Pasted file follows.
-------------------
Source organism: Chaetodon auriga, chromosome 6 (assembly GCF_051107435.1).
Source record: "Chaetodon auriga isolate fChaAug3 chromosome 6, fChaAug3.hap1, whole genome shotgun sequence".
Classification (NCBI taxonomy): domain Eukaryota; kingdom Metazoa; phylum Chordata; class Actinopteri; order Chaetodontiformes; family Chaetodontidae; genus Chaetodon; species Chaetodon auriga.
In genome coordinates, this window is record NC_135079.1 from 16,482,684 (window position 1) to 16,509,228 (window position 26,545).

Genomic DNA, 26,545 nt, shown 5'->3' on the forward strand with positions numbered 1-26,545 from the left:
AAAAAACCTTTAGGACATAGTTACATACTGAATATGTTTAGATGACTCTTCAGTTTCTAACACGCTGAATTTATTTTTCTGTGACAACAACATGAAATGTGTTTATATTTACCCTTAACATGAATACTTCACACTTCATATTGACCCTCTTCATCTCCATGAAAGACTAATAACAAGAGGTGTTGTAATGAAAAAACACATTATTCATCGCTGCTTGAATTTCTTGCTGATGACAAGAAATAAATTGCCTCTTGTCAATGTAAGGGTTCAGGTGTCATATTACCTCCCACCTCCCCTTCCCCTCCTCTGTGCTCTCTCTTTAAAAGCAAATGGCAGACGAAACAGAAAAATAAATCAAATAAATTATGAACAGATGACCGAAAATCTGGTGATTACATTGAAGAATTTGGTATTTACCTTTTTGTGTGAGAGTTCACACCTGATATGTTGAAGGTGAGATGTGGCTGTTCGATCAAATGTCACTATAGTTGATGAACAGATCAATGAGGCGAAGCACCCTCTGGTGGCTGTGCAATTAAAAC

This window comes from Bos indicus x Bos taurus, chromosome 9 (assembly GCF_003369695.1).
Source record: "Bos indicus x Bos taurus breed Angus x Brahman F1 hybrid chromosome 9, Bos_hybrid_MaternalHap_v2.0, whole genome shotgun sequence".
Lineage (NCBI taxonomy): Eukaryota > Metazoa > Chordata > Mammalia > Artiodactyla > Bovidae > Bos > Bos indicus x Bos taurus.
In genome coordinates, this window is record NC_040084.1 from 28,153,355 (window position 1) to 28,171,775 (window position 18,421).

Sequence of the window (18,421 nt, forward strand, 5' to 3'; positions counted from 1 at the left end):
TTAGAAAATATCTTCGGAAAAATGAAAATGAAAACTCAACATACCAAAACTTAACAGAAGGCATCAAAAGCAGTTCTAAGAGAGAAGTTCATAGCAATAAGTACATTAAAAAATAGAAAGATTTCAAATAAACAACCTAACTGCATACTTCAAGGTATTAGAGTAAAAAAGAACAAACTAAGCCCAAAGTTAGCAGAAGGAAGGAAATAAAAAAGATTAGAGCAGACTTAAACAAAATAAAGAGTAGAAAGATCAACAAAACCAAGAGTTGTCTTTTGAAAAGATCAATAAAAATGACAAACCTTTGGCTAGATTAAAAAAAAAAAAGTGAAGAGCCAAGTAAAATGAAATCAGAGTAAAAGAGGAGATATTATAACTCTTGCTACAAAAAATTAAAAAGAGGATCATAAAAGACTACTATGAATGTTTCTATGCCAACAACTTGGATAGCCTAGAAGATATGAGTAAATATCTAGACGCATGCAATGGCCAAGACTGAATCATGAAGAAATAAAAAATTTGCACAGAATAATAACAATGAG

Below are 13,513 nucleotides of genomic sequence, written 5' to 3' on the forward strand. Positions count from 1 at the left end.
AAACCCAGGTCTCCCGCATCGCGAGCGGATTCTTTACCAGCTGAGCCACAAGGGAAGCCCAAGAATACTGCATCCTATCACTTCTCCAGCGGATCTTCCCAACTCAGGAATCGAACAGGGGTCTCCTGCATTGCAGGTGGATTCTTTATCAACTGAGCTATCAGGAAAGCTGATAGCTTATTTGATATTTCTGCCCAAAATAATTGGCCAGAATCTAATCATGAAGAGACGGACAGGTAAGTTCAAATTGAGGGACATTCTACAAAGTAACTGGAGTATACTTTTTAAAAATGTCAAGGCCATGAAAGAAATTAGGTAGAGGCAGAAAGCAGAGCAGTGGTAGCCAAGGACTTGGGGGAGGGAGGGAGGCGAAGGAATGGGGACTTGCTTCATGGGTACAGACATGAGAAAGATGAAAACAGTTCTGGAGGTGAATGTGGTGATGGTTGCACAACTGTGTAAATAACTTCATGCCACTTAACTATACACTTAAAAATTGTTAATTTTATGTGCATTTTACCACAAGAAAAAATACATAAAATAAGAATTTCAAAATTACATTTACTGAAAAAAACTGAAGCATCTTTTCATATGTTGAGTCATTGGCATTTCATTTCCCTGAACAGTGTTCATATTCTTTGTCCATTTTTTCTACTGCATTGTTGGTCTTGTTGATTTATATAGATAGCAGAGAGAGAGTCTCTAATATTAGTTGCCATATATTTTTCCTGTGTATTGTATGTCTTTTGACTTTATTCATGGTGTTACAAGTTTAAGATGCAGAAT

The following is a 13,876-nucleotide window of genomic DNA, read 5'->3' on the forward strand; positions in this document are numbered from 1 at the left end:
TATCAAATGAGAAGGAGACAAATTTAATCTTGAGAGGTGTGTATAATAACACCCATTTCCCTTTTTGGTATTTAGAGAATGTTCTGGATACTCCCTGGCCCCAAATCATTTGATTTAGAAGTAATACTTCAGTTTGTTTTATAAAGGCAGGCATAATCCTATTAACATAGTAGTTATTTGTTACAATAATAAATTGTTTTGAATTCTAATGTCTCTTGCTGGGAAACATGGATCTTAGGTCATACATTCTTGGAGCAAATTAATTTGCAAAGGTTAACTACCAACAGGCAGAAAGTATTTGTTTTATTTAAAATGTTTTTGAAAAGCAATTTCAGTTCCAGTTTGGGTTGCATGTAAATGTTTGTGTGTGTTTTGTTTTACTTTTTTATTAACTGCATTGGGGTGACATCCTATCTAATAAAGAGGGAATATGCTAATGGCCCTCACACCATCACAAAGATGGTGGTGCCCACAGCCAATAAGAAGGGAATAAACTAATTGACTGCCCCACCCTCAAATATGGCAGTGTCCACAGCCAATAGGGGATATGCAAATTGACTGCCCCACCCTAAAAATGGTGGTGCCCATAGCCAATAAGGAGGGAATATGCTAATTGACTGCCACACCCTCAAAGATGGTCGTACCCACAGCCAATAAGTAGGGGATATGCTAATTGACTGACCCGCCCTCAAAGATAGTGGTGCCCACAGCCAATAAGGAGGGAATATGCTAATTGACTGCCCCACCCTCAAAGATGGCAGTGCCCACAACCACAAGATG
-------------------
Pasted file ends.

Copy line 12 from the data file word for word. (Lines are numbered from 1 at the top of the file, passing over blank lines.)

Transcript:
TTAGAAAATATCTTCGGAAAAATGAAAATGAAAACTCAACATACCAAAACTTAACAGAAGGCATCAAAAGCAGTTCTAAGAGAGAAGTTCATAGCAATAAGTACATTAAAAAATAGAAAGATTTCAAATAAACAACCTAACTGCATACTTCAAGGTATTAGAGTAAAAAAGAACAAACTAAGCCCAAAGTTAGCAGAAGGAAGGAAATAAAAAAGATTAGAGCAGACTTAAACAAAATAAAGAGTAGAAAGATCAACAAAACCAAGAGTTGTCTTTTGAAAAGATCAATAAAAATGACAAACCTTTGGCTAGATTAAAAAAAAAAAAGTGAAGAGCCAAGTAAAATGAAATCAGAGTAAAAGAGGAGATATTATAACTCTTGCTACAAAAAATTAAAAAGAGGATCATAAAAGACTACTATGAATGTTTCTATGCCAACAACTTGGATAGCCTAGAAGATATGAGTAAATATCTAGACGCATGCAATGGCCAAGACTGAATCATGAAGAAATAAAAAATTTGCACAGAATAATAACAATGAG